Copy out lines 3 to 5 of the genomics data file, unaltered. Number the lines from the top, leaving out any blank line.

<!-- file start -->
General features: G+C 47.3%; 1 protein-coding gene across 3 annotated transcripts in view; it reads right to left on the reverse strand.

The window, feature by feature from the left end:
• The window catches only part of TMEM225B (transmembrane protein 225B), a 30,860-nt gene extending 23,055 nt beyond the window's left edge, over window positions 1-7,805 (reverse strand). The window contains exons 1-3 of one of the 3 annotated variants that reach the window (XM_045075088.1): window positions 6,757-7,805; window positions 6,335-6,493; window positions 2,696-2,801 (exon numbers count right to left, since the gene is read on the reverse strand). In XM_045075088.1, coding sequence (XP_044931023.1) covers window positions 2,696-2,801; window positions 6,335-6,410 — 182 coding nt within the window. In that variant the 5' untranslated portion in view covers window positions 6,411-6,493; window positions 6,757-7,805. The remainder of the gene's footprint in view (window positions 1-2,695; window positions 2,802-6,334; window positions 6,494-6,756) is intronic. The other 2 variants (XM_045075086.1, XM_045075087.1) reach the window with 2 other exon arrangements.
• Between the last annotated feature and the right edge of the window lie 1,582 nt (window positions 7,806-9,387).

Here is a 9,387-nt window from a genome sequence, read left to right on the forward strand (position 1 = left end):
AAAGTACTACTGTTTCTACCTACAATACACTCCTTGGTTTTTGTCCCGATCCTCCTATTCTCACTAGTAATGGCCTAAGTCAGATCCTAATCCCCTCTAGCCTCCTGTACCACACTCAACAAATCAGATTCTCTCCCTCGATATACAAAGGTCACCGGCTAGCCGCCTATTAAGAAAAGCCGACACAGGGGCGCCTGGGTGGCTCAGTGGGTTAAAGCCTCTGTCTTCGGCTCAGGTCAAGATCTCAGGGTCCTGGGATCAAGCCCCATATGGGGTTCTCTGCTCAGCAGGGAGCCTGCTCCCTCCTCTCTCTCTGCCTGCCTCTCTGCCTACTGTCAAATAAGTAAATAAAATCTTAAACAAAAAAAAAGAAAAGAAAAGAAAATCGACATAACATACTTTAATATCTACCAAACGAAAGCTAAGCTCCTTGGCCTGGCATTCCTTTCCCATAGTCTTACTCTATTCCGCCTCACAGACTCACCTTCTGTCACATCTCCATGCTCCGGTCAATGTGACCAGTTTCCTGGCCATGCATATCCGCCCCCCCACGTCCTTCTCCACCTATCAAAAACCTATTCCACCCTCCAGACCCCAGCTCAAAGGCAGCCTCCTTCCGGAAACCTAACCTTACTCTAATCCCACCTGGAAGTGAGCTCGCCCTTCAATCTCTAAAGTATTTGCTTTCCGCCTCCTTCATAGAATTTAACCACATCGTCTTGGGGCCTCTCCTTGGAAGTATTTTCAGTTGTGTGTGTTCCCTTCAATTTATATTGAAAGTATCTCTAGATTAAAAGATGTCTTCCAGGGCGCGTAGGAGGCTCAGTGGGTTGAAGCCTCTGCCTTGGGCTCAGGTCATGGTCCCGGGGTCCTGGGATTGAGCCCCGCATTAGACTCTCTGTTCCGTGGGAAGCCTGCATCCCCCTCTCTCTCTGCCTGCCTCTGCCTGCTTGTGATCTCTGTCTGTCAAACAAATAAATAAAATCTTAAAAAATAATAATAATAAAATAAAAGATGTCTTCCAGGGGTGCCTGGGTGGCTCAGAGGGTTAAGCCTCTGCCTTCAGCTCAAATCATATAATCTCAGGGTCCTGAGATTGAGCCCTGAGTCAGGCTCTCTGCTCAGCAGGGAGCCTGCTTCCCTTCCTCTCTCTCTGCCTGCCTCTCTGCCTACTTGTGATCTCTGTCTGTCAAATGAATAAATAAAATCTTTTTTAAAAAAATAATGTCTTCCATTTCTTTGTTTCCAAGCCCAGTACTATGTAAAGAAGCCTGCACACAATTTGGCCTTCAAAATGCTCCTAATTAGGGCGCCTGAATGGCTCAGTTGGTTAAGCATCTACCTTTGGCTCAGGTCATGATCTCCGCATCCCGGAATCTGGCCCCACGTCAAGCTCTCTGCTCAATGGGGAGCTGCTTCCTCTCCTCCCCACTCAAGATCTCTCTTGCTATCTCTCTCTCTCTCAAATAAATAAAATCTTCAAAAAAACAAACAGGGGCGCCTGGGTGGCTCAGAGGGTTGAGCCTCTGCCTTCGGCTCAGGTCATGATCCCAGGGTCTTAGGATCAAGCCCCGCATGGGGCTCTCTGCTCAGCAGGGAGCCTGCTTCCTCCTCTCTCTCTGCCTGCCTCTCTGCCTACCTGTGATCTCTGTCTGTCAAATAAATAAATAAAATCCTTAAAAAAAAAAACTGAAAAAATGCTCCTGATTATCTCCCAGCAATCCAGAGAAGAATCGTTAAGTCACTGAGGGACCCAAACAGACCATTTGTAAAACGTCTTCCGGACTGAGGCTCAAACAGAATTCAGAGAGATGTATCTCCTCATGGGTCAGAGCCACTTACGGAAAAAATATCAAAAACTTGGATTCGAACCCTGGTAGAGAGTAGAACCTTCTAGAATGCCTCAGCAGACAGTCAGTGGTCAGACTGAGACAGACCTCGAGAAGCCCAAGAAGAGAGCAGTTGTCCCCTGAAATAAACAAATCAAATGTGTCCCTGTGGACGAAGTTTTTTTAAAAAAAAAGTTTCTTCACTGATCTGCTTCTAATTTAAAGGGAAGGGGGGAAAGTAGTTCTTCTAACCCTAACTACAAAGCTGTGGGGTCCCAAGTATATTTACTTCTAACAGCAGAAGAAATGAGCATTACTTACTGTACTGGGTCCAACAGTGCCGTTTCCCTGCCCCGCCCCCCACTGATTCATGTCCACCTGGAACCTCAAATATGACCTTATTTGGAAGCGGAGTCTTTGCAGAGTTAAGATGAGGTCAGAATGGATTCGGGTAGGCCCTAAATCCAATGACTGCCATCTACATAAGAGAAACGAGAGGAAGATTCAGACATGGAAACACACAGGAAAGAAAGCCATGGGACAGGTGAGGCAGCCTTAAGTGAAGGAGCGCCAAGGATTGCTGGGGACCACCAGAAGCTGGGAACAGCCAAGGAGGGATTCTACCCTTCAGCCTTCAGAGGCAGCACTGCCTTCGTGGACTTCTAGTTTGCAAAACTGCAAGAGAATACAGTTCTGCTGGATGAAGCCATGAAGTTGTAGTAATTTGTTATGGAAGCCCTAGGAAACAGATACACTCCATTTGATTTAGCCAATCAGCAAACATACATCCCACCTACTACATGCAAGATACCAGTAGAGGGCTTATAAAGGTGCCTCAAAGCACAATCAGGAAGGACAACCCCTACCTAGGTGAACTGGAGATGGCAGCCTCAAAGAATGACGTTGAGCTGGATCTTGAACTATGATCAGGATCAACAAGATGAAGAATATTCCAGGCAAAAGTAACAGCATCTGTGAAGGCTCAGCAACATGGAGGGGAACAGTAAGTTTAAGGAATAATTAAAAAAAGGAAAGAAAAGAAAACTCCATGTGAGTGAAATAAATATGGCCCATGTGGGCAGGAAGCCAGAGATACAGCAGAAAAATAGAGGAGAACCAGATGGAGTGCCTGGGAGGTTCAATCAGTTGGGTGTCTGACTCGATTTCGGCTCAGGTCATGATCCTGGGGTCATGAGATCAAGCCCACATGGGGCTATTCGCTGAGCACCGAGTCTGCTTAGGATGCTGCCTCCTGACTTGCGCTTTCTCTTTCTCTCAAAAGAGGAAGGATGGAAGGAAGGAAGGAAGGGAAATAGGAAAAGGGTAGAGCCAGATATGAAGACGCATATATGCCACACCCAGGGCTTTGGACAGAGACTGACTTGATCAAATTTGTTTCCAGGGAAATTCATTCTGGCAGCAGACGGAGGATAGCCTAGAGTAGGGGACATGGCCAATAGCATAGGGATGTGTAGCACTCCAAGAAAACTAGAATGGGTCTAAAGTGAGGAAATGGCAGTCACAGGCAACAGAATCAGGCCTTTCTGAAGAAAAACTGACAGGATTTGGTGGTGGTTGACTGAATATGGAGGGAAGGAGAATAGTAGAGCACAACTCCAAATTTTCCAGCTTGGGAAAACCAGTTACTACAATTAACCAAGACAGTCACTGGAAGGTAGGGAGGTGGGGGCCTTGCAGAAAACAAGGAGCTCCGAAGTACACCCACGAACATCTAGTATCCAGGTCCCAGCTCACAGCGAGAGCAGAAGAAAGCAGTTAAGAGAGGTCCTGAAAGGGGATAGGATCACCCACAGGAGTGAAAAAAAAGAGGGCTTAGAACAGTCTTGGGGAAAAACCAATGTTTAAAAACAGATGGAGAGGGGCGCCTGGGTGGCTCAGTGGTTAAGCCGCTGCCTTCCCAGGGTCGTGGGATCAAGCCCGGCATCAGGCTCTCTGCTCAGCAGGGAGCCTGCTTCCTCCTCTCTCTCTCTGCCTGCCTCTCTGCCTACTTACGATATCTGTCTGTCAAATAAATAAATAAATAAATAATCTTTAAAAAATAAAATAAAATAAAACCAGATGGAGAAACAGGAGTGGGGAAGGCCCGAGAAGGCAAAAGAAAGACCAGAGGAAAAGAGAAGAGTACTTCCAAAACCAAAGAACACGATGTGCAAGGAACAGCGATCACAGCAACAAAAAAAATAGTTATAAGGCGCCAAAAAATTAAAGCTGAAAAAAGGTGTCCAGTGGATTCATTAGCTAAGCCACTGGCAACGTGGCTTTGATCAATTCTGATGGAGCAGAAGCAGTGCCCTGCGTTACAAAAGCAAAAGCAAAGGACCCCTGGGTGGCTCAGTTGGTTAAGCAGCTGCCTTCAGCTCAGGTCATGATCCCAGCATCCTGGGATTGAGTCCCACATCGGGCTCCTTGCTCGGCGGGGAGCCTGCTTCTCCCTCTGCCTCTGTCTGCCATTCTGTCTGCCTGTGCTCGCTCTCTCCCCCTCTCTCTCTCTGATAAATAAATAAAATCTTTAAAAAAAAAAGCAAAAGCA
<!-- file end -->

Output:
• The window catches only part of TMEM225B (transmembrane protein 225B), a 30,860-nt gene extending 23,055 nt beyond the window's left edge, over window positions 1-7,805 (reverse strand). The window contains exons 1-3 of one of the 3 annotated variants that reach the window (XM_045075088.1): window positions 6,757-7,805; window positions 6,335-6,493; window positions 2,696-2,801 (exon numbers count right to left, since the gene is read on the reverse strand). In XM_045075088.1, coding sequence (XP_044931023.1) covers window positions 2,696-2,801; window positions 6,335-6,410 — 182 coding nt within the window. In that variant the 5' untranslated portion in view covers window positions 6,411-6,493; window positions 6,757-7,805. The remainder of the gene's footprint in view (window positions 1-2,695; window positions 2,802-6,334; window positions 6,494-6,756) is intronic. The other 2 variants (XM_045075086.1, XM_045075087.1) reach the window with 2 other exon arrangements.
• Between the last annotated feature and the right edge of the window lie 1,582 nt (window positions 7,806-9,387).

Here is a 9,387-nt window from a genome sequence, read left to right on the forward strand (position 1 = left end):